The Plant Science TREE

Find information on


View leading plant scientists talking to a student audience about their research

Summer School filmview student research lectures view film

Gatsby Charitable Foundation logo


Engaging a global student audience with plant science


The Plant Science TREE

Developed by the University of Leeds, the Plant Science TREE (Tool for Research Engaged Education) is an online teaching tool giving access to inspirational educational resources in the form of online lectures, lecture slides, movies, practicals and images from the research community, so that the excitement and potential for plant science can be disseminated to a wide student audience through educators worldwide.

The Plants science TREE was developed as part of the Gatsby Plant Science Summer School project to address the decline in student numbers in plant science at a time when there is concern that future demand for plant scientists may not be met (The Royal Society, 2009). The TREE aims to bring inspirational plant science teaching materials together in a one-stop, easy to use website, so that the excitement and potential for plant science can be disseminated to a wide audience of undergraduates through plant science educators worldwide.

With over 90 contributors, a key strength of the Plant Science TREE is that it has been developed by the plant science community and was built on the strength of the UK Gatsby Plant Science Network and communication between its academic members.  Research-active teaching academics shared and reviewed their lecture slides, selected key content and built the TREE structure for their respective subjects.

Uniquely the Plant Science TREE holds a collection of online research lectures, delivered at the annual Gatsby Plant Science Summer School, by leaders in the field of plant science who are good communicators and who have delivered the lectures at a level to engage and enthuse undergraduates. The research lectures cover a broad range of cutting-edge plant science research that address globally relevant applied initiatives as well as curiosity-driven research and provide an excellent insight into how discoveries are made and science is carried out. These online research lectures have proved extremely popular with undergraduates.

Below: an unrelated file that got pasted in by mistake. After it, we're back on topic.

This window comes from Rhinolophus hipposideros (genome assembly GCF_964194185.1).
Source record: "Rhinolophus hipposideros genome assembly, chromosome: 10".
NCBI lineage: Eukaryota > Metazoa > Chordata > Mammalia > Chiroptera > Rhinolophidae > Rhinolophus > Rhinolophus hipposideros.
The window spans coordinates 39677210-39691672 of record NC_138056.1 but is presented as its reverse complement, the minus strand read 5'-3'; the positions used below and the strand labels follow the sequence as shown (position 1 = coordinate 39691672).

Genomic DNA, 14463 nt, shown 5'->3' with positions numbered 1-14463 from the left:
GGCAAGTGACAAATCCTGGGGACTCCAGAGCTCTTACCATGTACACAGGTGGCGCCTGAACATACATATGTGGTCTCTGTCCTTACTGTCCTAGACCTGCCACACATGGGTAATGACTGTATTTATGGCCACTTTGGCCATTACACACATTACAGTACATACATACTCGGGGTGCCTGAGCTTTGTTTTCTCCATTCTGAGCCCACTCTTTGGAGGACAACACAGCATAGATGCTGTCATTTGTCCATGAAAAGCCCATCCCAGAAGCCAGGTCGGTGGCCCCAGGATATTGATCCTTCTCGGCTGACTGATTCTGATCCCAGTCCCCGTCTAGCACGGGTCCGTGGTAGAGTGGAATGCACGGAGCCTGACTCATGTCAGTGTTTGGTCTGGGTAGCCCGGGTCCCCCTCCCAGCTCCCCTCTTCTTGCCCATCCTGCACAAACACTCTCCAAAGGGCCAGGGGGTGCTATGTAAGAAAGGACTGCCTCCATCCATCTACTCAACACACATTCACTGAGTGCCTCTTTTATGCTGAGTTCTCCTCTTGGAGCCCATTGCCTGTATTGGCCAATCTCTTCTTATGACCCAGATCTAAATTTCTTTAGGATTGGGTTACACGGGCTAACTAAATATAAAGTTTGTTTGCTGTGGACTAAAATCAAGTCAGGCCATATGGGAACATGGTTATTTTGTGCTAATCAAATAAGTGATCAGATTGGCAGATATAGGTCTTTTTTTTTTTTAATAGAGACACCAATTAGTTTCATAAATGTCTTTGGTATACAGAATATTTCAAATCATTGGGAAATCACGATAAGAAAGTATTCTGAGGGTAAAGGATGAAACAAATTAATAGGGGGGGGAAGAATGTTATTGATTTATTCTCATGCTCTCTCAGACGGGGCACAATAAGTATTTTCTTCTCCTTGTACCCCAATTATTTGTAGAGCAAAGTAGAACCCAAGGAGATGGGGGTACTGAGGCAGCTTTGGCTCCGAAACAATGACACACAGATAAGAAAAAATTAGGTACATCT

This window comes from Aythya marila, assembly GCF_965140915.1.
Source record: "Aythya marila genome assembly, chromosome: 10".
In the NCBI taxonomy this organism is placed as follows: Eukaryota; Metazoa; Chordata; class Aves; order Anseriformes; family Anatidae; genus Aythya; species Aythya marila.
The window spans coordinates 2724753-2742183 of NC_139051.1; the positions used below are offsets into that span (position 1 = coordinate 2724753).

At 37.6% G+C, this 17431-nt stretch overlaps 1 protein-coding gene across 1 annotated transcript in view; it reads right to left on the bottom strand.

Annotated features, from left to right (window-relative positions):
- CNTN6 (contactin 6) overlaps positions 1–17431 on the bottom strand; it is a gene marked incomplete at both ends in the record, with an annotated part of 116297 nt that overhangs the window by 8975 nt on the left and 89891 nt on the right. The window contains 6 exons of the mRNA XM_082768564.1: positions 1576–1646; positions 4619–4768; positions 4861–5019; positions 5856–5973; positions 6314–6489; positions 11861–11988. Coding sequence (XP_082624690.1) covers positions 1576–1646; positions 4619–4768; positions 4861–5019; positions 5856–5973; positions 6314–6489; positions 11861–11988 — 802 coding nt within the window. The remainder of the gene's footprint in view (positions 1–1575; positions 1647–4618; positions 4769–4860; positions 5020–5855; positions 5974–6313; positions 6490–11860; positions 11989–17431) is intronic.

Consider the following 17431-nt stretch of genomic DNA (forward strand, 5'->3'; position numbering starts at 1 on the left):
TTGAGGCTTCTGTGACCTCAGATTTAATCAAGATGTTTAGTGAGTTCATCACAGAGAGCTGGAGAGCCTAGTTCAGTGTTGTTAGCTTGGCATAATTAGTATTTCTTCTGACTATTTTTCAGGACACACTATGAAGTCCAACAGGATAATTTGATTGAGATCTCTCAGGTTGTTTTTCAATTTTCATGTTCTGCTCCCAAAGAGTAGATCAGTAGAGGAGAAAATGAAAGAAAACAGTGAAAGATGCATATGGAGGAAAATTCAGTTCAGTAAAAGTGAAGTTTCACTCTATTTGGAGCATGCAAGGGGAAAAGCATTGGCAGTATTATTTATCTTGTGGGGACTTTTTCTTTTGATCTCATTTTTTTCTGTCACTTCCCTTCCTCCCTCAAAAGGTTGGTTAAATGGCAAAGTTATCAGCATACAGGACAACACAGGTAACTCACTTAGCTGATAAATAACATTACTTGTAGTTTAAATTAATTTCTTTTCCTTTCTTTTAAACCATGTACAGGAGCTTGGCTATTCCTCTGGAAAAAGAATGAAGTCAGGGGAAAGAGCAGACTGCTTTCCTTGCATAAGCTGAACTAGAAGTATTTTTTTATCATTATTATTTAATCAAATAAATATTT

The Gatsby Plant Science Summer School

Talks from leading scientists, careers sessions and eye opening practicals inspire some of the UK’s brightest bioscience undergraduates on to a future in plant science.

Initiated and run by the University of Leeds from 2005-2013, the Gatsby Plant Science Summer School joined its sister project Science and Plants for Schools (SAPS) in 2014, which is based at the University of Cambridge. Through research talks from leading scientists, inspiring practicals, careers sessions and discussions with researchers and peers, the Summer School aims to introduce the excitement and potential of plant science to first-year undergraduates.

The impact of the Summer School in changing students’ attitudes to plant science, increasing the pipeline of plant science researchers and in inspiring future graduates that will enter disparate careers with a raised awareness of the importance of plant science to society. is reported in: Levesley A., Jopson S.J., Knight C.D. 2012. The Plant Cell April 2012 vol. 24 no. 4 1306-1315.


We would like to thank all those who have generously supported this project. The Plant Science TREE and the Summer Schools would not have been possible without the time and energy put in by so many members of the plant science community who have acted as speakers, practical leaders and tutors at the Summer Schools and have contributed teaching materials, their time, support and ideas to the TREE.

The work of the Gatsby Plant Science Summer School project (2005-14) was funded and supported by the Gatsby Charitable Foundation. We are very grateful for their support.

Translation of Educational Resources. We are currently working in partnership with the Global Plant Council and plant science volunteers to translate undergraduate research lectures that are curently available in English into other langauges, so as to widen their global reach.

Special thanks go to Michael Wilson, University of Leeds; Dr Edith Taleisnik, CONICET, Argentina; Prof. Leonor Alegre Battle, University of Barcelona, Spain; Maura Di Martino, University of Warwick; Prof. Rosario Muleo, Universita' della Tuscia; Prof. Renato D'Ovidio Universita' della Tuscia, Italy who have generously contributed their time to make this translation initiative possible.